Published April 20, 2018
An artist in the wild
Gary Sparks explores his passions
for photography, landscapes, life
Many of you know Gary Sparks for the brick-and-mortar landmarks his hand helped raise. But did you know this Sparks Reed co-founder also has left his mark as a photographer? This art shares many bedrock traits with architecture – an appreciation for line, shape, form, texture, pattern, lighting, and color. Empowering that with his passion for life and Western tradition gives you the mix of landscapes and lifestyles visible under the “photography” section of garysparksarchitect.com
In February, Gary achieved a decade-old dream: three days spent photographing the northwest wilderness of Yellowstone National Park. Traveling by snowmobile and bus with a small group of associates, Gary came away with breathtaking images from one of America’s most revered winter wonderlands.
“Our first two days there were cloudy, snowy, so cold,” he recalled with a shiver. “It really gave you a feeling of how harsh that environment is for humans or animals to live in. Then that third day the sun came out and it was really beautiful, the sun on the snow and all that. Just beautiful.”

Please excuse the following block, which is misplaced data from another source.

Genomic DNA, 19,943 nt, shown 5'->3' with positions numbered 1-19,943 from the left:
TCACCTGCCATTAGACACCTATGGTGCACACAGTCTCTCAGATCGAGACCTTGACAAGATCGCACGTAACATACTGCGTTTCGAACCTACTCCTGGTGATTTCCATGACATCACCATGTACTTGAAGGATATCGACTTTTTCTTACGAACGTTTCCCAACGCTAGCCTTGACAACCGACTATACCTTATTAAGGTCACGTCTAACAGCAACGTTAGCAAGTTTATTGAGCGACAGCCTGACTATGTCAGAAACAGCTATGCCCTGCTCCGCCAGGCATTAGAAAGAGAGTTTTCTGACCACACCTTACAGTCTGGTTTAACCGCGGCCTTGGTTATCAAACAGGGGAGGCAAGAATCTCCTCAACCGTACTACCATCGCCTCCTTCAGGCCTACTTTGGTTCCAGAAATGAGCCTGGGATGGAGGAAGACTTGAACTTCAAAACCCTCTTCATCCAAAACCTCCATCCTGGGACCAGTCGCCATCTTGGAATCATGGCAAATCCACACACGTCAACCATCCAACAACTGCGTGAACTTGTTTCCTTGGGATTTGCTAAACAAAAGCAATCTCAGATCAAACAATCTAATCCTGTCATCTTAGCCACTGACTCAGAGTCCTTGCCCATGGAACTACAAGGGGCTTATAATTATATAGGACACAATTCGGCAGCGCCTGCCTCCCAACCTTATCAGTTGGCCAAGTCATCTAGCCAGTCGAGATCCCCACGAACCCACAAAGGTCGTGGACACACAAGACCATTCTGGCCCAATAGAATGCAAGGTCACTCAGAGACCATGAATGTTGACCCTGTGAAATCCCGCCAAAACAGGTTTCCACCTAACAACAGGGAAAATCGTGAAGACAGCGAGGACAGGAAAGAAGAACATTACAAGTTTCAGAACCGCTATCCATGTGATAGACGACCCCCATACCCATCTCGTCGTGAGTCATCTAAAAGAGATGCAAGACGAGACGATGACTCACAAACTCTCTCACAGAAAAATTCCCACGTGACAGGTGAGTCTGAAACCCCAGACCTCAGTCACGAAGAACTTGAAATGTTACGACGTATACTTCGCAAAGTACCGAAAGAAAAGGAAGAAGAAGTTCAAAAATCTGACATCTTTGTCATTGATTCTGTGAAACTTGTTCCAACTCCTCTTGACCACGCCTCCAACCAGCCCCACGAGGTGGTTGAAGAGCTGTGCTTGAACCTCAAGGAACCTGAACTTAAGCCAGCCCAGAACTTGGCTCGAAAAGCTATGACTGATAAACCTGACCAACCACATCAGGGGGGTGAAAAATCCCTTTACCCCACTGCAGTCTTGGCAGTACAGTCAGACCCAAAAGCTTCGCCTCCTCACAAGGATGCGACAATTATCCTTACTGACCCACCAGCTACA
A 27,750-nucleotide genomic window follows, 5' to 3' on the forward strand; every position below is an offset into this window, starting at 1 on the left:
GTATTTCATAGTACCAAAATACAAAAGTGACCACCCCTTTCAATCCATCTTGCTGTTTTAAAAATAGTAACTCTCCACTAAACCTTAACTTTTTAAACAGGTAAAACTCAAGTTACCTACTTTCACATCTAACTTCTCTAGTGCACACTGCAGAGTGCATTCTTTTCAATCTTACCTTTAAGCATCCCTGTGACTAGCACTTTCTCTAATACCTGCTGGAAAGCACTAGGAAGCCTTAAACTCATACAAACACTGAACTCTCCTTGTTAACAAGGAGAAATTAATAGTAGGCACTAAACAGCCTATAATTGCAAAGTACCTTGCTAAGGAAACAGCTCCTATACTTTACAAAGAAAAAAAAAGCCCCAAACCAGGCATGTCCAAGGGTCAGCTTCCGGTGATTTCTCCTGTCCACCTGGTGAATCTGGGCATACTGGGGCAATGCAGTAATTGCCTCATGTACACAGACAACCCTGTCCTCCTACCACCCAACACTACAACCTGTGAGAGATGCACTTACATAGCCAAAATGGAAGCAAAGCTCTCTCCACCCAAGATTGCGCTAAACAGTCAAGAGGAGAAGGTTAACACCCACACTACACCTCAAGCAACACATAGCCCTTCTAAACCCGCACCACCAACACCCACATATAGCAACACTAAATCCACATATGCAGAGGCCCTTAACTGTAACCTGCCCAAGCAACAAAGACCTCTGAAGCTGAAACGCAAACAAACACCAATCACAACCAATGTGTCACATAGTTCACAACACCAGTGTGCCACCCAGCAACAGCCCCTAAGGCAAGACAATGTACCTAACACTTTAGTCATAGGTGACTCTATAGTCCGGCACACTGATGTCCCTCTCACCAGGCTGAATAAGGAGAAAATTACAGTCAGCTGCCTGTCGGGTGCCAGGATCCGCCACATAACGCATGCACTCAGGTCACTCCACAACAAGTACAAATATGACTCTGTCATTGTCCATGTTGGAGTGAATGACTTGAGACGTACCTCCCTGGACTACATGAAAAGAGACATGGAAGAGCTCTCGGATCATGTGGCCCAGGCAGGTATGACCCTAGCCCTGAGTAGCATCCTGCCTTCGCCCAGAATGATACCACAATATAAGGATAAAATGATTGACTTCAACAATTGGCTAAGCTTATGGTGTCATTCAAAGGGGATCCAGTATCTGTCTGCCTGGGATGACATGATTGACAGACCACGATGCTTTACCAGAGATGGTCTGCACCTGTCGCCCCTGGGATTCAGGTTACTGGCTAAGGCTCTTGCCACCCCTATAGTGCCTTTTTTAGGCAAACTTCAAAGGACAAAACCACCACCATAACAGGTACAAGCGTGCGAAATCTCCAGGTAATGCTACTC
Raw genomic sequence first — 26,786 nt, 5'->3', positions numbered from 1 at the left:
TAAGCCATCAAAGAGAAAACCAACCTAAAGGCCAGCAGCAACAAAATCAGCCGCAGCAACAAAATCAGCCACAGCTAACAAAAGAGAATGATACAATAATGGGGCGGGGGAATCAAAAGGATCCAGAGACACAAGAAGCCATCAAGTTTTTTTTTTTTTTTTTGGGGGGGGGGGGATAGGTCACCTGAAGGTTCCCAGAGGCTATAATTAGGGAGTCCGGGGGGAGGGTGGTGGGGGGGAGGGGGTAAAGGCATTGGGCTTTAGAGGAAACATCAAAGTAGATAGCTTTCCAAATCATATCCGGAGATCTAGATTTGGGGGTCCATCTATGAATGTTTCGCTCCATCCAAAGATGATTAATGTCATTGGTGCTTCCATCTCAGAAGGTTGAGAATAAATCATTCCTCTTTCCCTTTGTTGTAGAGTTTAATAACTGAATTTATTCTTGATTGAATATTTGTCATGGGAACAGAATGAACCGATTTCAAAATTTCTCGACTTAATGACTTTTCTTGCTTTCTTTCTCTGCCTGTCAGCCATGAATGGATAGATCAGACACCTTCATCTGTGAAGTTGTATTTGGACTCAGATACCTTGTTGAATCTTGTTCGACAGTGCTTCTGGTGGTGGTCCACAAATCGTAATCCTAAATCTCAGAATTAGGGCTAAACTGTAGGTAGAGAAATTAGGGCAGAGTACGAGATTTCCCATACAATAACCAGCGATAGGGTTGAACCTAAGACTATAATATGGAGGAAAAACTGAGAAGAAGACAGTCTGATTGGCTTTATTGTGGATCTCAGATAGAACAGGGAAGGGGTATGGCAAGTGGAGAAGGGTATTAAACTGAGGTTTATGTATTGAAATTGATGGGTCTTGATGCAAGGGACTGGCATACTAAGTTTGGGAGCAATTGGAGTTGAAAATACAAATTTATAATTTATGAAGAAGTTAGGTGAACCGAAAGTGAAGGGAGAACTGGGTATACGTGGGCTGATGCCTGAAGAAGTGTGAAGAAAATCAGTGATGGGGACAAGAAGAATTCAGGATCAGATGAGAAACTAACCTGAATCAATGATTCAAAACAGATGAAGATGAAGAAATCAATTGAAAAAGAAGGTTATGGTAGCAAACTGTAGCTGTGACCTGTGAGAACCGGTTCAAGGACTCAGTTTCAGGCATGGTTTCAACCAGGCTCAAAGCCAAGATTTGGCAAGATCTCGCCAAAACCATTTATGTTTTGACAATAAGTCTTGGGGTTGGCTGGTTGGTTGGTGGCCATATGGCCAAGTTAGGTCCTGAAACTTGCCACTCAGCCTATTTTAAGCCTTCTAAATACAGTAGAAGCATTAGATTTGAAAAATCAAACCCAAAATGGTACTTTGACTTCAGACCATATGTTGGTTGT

The group spent each night at a central motel. “We were gone all day, come back, turn our equipment in, go to a restaurant and get something to eat, and then crash to get ready for the next morning,” he said. Covering more than 300 miles with his Canon 5D3 and two lenses, Gary said the trip gave his entourage surprising close-ups of bison, elk, and other forest denizens.
“The most exciting thing, from a nature standpoint, was we got to see a pack of wolves, the same pack, at three different locations,” he said. “The third time we hooked up with them, they were bringing down a bison. We watched that for a long time. Most people don’t get to see anything like that up close. We were probably just a couple hundred yards away.”
That third day completed an experience Gary hopes to repeat.
"If you love beautiful scenery and seeing animals in their real environment as opposed to a zoo or something, if you want to see how animals really survive harsh conditions, then you need to go to Yellowstone in the wintertime,” he said. “It’s something I would recommend to everyone. It’s totally different. It is cold. You dress appropriately. But If I can survive it, anybody can.”